I have thought about investigating the link between certain Buddhist practices of the breath and the body and the work of Feldenkrais and others for a long time.( for instance the connection between breath and body practices and the work of Wilhelm Reich on energetic blockage and its connection with various ‘neurotic ‘symptoms.) Or the current work being done in the embodied field of cognitive science( Damasio, Varela, Thomson)
My interest, by the way, is mostly a matter of my experience in meditation. From the beginning I experienced pronounced energetic and muscular ‘side affects’ which made conventional one-pointed meditation impossible. As a result I began to experiment with a generalized attention that allowed for a strong proprioceptive and interoceptive awareness. I very quickly found that this sort of practice allowed for access to strong under used or frozen muscular complexes that were directly connected to emotions (repressed?) such as sadness, grief, anger etc. For example, by bringing a sustained open attention to the internal felt-state of muscles around the eyes I could explore feelings of sadness(without being in any way incapacitated or even disturbed by the experience). From this point of view the Pali cannon is, of course , a rich source of insight into our experience as embodied beings and how the proprioceptive sense creates a self-sense.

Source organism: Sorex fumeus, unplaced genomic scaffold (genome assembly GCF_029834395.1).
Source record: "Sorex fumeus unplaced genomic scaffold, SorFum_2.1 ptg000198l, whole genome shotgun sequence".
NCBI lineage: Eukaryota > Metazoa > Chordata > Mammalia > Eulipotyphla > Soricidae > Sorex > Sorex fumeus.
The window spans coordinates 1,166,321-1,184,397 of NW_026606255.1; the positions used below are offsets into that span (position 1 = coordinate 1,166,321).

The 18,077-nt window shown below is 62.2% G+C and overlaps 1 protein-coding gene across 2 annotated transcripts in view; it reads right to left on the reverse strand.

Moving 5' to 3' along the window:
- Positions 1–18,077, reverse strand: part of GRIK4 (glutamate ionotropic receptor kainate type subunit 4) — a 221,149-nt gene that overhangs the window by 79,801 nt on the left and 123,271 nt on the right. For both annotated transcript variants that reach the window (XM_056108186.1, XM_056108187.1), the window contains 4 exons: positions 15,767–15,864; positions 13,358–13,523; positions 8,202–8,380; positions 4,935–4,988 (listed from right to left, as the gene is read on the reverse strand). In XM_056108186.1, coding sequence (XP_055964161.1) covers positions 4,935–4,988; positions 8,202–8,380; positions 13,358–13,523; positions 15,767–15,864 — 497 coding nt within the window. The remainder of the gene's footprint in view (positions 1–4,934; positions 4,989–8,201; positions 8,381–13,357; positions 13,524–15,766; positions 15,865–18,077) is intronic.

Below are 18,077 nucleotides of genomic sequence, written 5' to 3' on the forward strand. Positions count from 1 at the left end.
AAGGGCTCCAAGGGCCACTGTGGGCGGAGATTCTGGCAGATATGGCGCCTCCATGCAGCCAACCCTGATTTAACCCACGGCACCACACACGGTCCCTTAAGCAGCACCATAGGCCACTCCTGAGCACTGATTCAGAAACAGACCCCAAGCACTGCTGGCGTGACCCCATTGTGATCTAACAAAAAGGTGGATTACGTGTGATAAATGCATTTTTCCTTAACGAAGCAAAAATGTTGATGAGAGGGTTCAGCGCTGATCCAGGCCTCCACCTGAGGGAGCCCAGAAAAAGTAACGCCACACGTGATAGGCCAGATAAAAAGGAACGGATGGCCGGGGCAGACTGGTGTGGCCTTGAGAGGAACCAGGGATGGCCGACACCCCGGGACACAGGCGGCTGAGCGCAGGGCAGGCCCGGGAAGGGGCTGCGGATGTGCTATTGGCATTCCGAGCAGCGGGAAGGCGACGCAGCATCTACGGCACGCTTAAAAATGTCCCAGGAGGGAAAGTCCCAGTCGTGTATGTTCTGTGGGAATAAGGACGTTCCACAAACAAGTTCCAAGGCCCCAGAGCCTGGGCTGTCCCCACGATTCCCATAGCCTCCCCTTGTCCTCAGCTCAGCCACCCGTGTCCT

Anyway its a complex area I would like to delve into in a more systematic way in the near future and I look forward to reading your work on ‘the Mudra of Zen’